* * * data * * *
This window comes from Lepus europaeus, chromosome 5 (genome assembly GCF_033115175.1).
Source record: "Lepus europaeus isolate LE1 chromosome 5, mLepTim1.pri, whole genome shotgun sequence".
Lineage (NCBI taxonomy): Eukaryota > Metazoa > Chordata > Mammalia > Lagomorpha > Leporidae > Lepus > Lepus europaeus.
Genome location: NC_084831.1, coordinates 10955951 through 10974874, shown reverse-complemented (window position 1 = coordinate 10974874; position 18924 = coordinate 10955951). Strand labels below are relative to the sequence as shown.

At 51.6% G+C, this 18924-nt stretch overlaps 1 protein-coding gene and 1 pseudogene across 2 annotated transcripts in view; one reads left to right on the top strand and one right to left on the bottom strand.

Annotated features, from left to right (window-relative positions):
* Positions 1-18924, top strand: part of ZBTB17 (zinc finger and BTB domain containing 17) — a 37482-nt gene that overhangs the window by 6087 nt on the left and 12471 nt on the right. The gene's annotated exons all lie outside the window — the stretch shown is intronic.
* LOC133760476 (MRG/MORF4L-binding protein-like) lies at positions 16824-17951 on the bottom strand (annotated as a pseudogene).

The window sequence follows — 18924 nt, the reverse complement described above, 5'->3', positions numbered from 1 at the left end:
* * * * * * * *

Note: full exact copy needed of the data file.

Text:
This window comes from Lepus europaeus, chromosome 5 (genome assembly GCF_033115175.1).
Source record: "Lepus europaeus isolate LE1 chromosome 5, mLepTim1.pri, whole genome shotgun sequence".
Lineage (NCBI taxonomy): Eukaryota > Metazoa > Chordata > Mammalia > Lagomorpha > Leporidae > Lepus > Lepus europaeus.
Genome location: NC_084831.1, coordinates 10955951 through 10974874, shown reverse-complemented (window position 1 = coordinate 10974874; position 18924 = coordinate 10955951). Strand labels below are relative to the sequence as shown.

At 51.6% G+C, this 18924-nt stretch overlaps 1 protein-coding gene and 1 pseudogene across 2 annotated transcripts in view; one reads left to right on the top strand and one right to left on the bottom strand.

Annotated features, from left to right (window-relative positions):
* Positions 1-18924, top strand: part of ZBTB17 (zinc finger and BTB domain containing 17) — a 37482-nt gene that overhangs the window by 6087 nt on the left and 12471 nt on the right. The gene's annotated exons all lie outside the window — the stretch shown is intronic.
* LOC133760476 (MRG/MORF4L-binding protein-like) lies at positions 16824-17951 on the bottom strand (annotated as a pseudogene).

The window sequence follows — 18924 nt, the reverse complement described above, 5'->3', positions numbered from 1 at the left end: